Published here September 2010

Introduction | Book Structure 
What We Liked | Downside | Summary


We venture to suggest that this book, Project Decisions: The Art and Science, by authors Lev Virine & Michael Trumper, published in 2008, is different. It has been said that an inordinate amount of a project manager's time, perhaps 70 to 80%, is taken up with communication. And a large part of that time is involved in decision-making. The majority are perhaps routine day-to-day decisions reflective of the requirements of sound project leadership, but a significant few will be major, strategic and complex challenges that defy our typical gut-feel-based-on-our-past-experience type responses. Authors Lev Virine and Michael Trumper tell us that the answer to this dilemma is structured decision analysis ("SDA"). In fact the authors go further and state that while most of us think we are good at making decisions, which may be true, for the most part the decisions we make are poor ones.

We gave our readers a taste of the sort of challenges that project managers face when, back in July 2008, we published Testing Your Judgment in Making Decisions, a set of 10 questions extracted from the front of this book. If you are anything like us, our results were a miserable failure compared to the optimum answers established by rigorous SDA. However, the set of ten questions are general and typical, so that it is clear that SDA can be useful at any time, not just for big problems on large complex projects.

Why is project decision-making in particular so complicated and fraught with error? Because, according to the authors:[1]

  • Most problems in project management involve multiple objectives.
  • Project managers deal with uncertainties and predicting the future is not an easy task.
  • Project management problems can be complex and the number of alternatives you face in managing a project can be significant.
  • Most projects include multiple stakeholders, each with different objectives and preferences.

To tackle such decisions there are, in general, three approaches:[2]

  1. The intuitive approach: After a period of reflection, the project manager selects the option that "feels" best.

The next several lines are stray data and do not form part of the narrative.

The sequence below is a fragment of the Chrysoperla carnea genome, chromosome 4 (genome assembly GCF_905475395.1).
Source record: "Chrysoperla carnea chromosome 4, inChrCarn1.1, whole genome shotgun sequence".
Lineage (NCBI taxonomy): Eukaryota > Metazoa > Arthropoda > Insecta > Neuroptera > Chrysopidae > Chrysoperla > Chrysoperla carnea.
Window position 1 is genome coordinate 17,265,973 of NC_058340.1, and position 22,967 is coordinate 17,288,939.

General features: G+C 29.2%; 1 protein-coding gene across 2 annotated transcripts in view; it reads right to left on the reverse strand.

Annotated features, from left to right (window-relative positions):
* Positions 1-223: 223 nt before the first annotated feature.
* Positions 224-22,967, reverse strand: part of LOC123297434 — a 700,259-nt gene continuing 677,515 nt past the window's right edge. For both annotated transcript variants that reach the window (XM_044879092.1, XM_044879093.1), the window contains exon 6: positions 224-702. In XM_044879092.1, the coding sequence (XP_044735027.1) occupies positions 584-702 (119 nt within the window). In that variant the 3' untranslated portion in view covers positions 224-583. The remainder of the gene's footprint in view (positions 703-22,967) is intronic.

2. The advocacy-based approach: The project manager states the problem and asks team members to perform an evaluation, or at least give their opinion. This is the most common way that decisions are made in most organizations. Incidentally, if the manager does not like the response, it is not unusual for the manager to call for a rethink!
  3. The decision analysis approach: In this case, choices are made based more on the results of analysis and less on the intuition of the decision-maker.

The decision analysis approach entails a logical analysis of a correctly structured problem, identification of creative alternatives based on reliable information, implementation of the selective alternative, and an evaluation of the results. Thus the process includes four major phases:[3]

  1. Decision framing, or structuring the problem
  2. Modeling the alternatives
  3. Quantitative analysis
  4. Implementing, monitoring, and a review of the decisions made

Readers familiar with the Project Risk Management knowledge area as described in the Project Management Institute's Project Management body of Knowledge will instantly recognize the similarity. However, the authors hasten to point out that decision analysis is not only dependent on logic and mathematics, but also on psychology for which the authors describe many useful tools. This book introduces the reader to these tools and the extensive information available within SDA.

This raises the interesting question of whether SDA should be incorporated into PMI's Project Risk Management; or Human Resources Management; or Communications Management or even into Cost or Time Management since it involves estimating? Or should it be a new and separate knowledge area altogether? Further, it should be mentioned here that SDA is equally important to Project Portfolio Management. So, given the subject's pervasiveness and the impact of improved decision-making leading to more successful project outcomes, perhaps it should be a new and separate knowledge area.

Indeed, the authors believe that SDA has now become a practical framework that helps to solve many problems in different areas, including project management. So, whichever is your primary interest, this book is easy to read and is well illustrated with well-established business case examples, diagrams, humor, and illustrative cartoons.


1. Virine, Lev, & Michael Trumper, Project Decisions - The Art and Science, Management Concepts, VA, 2008, p7
2. Ibid, p7-8
3. Ibid, p9
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